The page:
January 09, 2011


The snow has all melted away for now, and we had a cracking blue-sky day today. I had no excuse not to go out into the garden to see what was happening in my rather unloved half acre of mud. It was not pretty. Only the grasses, catching the afternoon light, and the fiery coloured dogwoods still looked beautiful.

As for the rest, the elegant decay of autumn has been blasted by weeks of ice into slimey piles of decaying vegetation. Everything brown, slippery and dank. It made the shoulders droop slightly to see it, if I am honest.

However, stirred into action by the slanting sunlight and bright blue sky, I marched around, secateurs in hand to do battle with the dead remains of last year's stems and leaves, adding them all onto the compost pile which is now taller than me!

(A compost photo - really this blog is too exciting!)

We have a small woodland area right at the far end of our garden, with the river on one side and a lovely view over fields on the other. It is only a little, wild looking space but I love it because the feel of it is so different from the openess of the rest of the garden and it changes so dramatically with the seasons. I also love it because we had to clear thick, tangled scrub to make it and somehow something that was hard to create has a special pleasure to it. At this time of year it is thick with fallen leaves. I have planted lots of woodland plants and bulbs under the trees and should, perhaps, clear these leaves so they don't smother the new Spring growth. But I don't bother much because I figure that a woodland that can't cope with leaf fall is no wood at all! So, when I looked around, the woodland floor was covered thickly by leaflitter -not much else was visible.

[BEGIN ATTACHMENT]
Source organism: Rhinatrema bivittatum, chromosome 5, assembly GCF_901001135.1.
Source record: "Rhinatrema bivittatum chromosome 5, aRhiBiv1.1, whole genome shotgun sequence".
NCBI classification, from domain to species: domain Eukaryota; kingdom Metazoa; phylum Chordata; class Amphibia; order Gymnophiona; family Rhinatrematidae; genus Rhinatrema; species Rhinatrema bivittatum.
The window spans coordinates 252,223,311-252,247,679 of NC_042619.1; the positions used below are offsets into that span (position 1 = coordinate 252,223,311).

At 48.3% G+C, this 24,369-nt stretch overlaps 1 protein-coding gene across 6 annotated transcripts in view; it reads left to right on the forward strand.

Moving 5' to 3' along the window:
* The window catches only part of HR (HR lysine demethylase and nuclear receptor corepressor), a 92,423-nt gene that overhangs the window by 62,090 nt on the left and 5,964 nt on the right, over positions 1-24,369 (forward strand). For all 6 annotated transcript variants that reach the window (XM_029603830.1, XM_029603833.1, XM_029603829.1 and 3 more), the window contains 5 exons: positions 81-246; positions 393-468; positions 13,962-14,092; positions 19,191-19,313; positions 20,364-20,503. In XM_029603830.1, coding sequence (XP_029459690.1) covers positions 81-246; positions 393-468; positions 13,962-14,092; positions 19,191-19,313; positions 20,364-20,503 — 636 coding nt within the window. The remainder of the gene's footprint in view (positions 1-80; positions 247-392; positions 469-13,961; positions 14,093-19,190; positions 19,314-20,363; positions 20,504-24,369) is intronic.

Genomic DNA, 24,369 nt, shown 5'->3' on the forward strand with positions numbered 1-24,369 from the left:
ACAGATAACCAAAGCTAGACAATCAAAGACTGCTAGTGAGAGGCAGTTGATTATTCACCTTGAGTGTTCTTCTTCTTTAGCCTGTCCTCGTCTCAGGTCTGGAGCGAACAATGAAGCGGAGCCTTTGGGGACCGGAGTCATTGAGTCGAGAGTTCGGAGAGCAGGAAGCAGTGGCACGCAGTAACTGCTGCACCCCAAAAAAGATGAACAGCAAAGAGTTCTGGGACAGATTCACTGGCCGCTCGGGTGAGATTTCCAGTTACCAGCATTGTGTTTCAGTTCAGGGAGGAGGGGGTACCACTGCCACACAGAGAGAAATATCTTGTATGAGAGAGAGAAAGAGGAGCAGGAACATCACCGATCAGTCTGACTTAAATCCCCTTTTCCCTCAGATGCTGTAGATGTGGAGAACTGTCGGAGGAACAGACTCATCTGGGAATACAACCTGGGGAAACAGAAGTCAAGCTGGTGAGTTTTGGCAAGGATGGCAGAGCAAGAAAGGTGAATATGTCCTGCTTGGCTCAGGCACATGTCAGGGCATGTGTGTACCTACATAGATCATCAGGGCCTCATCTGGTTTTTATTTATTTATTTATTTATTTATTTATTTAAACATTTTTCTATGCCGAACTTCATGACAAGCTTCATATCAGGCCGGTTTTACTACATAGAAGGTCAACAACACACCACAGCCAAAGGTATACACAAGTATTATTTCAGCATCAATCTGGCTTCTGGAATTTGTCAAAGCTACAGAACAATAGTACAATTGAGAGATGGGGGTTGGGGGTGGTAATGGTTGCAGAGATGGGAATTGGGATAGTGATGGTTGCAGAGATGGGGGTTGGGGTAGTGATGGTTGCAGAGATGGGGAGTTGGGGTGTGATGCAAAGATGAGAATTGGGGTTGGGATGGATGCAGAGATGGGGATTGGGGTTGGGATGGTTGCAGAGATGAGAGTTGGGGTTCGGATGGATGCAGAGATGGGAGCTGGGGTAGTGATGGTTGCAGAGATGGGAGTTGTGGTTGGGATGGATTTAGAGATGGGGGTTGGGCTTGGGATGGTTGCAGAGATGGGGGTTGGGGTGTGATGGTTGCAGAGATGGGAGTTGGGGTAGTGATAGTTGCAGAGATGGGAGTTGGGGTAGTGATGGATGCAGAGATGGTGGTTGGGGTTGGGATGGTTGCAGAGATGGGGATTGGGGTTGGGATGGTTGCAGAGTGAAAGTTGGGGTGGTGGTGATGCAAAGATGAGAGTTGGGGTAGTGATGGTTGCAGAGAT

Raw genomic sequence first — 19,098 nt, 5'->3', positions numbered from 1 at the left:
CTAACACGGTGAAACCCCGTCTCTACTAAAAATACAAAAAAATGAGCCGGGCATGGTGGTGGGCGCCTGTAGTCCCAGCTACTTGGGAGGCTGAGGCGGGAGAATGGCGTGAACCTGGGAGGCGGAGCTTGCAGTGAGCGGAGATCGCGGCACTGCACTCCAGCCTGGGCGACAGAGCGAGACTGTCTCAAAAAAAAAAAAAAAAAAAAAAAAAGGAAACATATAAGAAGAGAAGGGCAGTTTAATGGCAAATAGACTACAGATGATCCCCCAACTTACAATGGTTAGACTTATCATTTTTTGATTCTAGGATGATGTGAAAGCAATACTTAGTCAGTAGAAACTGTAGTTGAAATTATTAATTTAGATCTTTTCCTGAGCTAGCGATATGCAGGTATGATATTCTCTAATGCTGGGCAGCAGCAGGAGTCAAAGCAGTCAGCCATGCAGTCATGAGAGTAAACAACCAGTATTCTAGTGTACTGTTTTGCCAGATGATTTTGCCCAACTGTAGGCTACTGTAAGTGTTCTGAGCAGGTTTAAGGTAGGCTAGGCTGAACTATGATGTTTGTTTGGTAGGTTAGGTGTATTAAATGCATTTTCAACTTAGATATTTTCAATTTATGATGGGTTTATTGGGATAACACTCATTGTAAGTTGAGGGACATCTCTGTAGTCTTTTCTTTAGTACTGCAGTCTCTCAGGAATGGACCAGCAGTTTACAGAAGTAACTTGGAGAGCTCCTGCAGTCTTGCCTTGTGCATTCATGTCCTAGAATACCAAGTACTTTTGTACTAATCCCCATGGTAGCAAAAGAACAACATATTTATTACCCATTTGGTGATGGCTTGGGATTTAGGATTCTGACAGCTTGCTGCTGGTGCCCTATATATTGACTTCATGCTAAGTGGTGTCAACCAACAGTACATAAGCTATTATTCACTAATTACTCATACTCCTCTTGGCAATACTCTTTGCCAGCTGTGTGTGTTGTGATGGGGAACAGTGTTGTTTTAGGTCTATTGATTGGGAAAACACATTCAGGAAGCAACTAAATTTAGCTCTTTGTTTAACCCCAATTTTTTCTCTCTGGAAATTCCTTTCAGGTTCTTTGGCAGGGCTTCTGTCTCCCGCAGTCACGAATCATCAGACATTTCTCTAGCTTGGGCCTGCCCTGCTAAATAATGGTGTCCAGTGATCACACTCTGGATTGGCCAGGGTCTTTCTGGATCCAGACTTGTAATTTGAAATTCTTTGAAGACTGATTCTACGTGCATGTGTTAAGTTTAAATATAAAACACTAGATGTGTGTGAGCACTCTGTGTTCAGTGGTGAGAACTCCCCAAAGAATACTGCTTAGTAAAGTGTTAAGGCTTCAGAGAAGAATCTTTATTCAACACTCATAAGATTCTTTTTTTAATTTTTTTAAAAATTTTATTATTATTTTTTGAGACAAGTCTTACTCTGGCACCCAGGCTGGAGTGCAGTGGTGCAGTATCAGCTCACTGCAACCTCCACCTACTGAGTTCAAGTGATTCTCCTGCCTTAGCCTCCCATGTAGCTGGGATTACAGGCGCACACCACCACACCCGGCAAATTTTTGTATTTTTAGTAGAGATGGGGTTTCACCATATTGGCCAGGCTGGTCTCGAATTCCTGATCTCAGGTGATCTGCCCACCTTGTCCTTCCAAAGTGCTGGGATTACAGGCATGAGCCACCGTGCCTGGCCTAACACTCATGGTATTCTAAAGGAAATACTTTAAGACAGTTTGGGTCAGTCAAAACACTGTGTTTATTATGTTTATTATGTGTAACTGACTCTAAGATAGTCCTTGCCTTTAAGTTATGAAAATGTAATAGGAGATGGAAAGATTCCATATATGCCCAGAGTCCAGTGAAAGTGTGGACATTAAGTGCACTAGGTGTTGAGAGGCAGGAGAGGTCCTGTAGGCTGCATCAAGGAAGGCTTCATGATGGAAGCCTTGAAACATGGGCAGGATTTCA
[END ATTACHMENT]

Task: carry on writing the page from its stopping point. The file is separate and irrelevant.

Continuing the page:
However, curiosity got the better of me and a little light scraping in the area where snowdrops grow revealed this,

and where the hellebores grow, this...

So, out in the cold, deep in the mud and leafmould, life is stirring, potential awaits and an elemental pulse is beating out of view, gestating, preparing to burst into life. An absurdly happy prospect.


  1. Looking for some promise right now. Thank you for this.

    Every day we get another minute of daylight,this is good. It will be spring in these parts in 2 months, this is even better.

    I got to do some clean up last week, God it felt good.

    Now I want to do dig around my new bulbs but I remember that I didn't plant any. Grrrr,

    xo Jane

  2. I am so proud of you for doing anything in the garden right now. It's just too @#$#@ cold in these parts to do anything except peek outside occasionally. No snow drops for me, but one hellebore in bloom - a dark purple one. I hope to have some pink and white in a week or two.

    And, I love your compost pile. It has a much nicer view than mine. Carry on!

  3. I like the promise of things to come...your grasses look lovely, and your compost pile is much larger than mine...you must have a huge garden...oh right an acre, I almost forgot!

  4. I love your pictures of the promise of things to come ...we have snow yet, but it has just begun to melt slightly. When I look at your lovely pictures, I hope spring will soon come to my country as well.
    Welcome back to Norway and a Happy New Year to you!

  5. Awesome post, Belinda! The reason everything else dies, is so you can TRULY appreciate those beautiful grasses and, all that sludge and decay has given you a compost heap others will envy!